Every audience is familiar with the idea of the biopic. Seemingly more so in recent times, studios have poured money into the life rights of almost any person with a somewhat interesting story. In the last ten years there have been movies made that visually narrate the stories of interesting figures ranging from Diane Arbus to George W. Bush. Though a biopic has an obvious purpose, to encapsulate a person's story, many of them go about telling the story in a secular, formulaic way. 32 Short Films About Glenn Gould does not conform to these conventions, and I believe the film benefits from that.
I suppose the first thing I should do is fill any unknowing reader in on why Glenn Gould is important enough to warrant his own movie. Gould was a prodigy on the piano and became one of the biggest touring sensations in history. After a catastrophic rise to fame, the eccentric Canadian decided to abruptly retire and disappear into a life a seclusion to focus mainly on studio recordings. He was widely known, as seen in the film, for his many strange habits and ticks that included strict temperature regulation and audible groans while playing in the recording studio. Gould was also entirely afraid of human contact. He never shook hands and was often seen wearing gloves that supported his obsession with personal health. Long story short, Glenn Gould was a weird dude. He died at age 50 from complications after a massive stroke.
With a life story like that it is amazing that the average up, then down, then up again biopic formula was not used in making 32 Short Films About Glenn Gould. Rather, Girard choose, as the title implies, to split the narrative into 32 non-secular vignettes that range from his unhappiness as a child to his late-life infatuation with death. In an original twist, the movie switches between actual documentary with interviews from peers and a fictional depiction of his more unusual encounters where Gould is subtly played by Colm Feore. As Gould, Feore perfectly captures the mental obscurity that made the pianist so mysterious. In one interesting short, Gould can be seen passionately humming and conducting while listening to his own playback in the studio. Though his eyes are shut, his passion resonates through his face. I would hazard to say that, if you could see them on screen, his feet would be hovering slightly off the ground.
In the 20th of the vignettes, "Gould Meets McLaren", artist Norman McLaren illustrates a mesmerizing tribute over Gould's music. The scene is the only one that does not address a specific concept, yet it fits perfectly with the rest of the shorts due to how reminiscent it seems to be of Gould's mental state. In it, all we see are spheres moving, spinning or molding into one another. This, to me, must have been what it was like to look into the man's brain. Though it was always working, and making valuable art, the movement never stopped. And it became stronger and faster as the music dominated more of his life.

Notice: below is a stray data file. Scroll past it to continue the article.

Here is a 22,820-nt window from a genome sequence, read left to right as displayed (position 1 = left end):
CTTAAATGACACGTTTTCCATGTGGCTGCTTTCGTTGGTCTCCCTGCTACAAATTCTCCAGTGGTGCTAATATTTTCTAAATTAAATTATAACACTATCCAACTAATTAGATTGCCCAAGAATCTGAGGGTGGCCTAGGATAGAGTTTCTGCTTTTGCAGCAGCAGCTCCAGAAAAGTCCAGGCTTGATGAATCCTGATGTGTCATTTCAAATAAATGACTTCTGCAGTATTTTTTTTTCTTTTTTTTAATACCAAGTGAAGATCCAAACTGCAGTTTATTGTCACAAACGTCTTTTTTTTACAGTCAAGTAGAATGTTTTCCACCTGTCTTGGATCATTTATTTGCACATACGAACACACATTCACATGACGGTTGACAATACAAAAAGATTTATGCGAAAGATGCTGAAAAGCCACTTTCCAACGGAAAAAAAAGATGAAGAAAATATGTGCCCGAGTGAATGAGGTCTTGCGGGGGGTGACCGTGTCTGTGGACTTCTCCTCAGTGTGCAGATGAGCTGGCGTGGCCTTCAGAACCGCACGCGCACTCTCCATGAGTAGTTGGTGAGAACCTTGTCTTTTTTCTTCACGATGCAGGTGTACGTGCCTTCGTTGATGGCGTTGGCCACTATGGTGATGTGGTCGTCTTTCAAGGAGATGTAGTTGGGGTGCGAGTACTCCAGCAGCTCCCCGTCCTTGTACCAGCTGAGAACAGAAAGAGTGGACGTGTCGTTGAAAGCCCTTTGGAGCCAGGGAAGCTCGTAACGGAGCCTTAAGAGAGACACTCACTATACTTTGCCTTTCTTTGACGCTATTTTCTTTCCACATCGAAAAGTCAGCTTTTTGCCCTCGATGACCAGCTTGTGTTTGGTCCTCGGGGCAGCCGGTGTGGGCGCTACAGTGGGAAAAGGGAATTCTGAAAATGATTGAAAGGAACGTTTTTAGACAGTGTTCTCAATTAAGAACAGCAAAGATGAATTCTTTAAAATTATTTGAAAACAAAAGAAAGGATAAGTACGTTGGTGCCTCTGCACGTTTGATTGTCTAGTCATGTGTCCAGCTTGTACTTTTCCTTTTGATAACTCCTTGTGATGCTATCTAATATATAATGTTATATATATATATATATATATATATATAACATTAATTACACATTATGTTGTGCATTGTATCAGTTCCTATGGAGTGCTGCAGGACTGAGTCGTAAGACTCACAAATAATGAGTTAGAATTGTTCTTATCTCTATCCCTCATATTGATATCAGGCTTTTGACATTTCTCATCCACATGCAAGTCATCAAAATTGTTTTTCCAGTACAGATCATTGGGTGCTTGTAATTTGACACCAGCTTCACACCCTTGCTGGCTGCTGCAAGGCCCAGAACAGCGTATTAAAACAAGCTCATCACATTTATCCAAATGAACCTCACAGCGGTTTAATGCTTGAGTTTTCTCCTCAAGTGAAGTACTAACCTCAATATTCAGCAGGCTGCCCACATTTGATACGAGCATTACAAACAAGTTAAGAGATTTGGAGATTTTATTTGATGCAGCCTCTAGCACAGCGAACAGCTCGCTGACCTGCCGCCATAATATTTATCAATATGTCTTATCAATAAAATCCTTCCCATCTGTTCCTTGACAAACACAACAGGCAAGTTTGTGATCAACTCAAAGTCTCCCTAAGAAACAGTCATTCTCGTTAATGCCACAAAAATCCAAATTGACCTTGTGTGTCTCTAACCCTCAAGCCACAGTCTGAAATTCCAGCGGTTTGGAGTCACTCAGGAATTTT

My favorite short is the 9th one shown in the film, "The L.A. Concert". This early scene is a recreation of the faithful night that Gould retired from touring. In the same vein as The Beatles, Gould wanted to focus on making the music that he wanted to make. And though this was the start of a tragic downfall, the scene itself has an understated humor in the delivery. The world famous pianist announces he will no longer be touring by writing it in an autograph for an elderly fan. Feore's delivery in this scene is hilariously nonchalant. You would not guess that the main character in the film is making the decision that would have the greatest impact on his professional life. Instead, it is just another day in the absurd, somewhat selfish, office that is Gould's mind.
32 Short Films About Glenn Gould dramatically opens with the title character standing, virtually undetectably, in the distance of the Canadian tundra. As the scene carries on in awkward silence, Gould gets closer with every second. Obviously symbolic, the audience reads this immediately to mean that they are about to witness an extremely personal film. That is what makes it stand out as a biopic. Usually after watching a retelling of a cultural figure's life you do not leave knowing anything more about the subject. But Girard was intent on leaving a deeper impression on the audience by switching the convention of normal storytelling. There are genuine moments of fantastic acting and drama mixed in with dark comedy and educational documentary. In the style lies the substance. Everything about Glenn Gould's music, life and mind would lead you to believe that he had substance in abundance.
32 Short Films About Glenn Gould: A-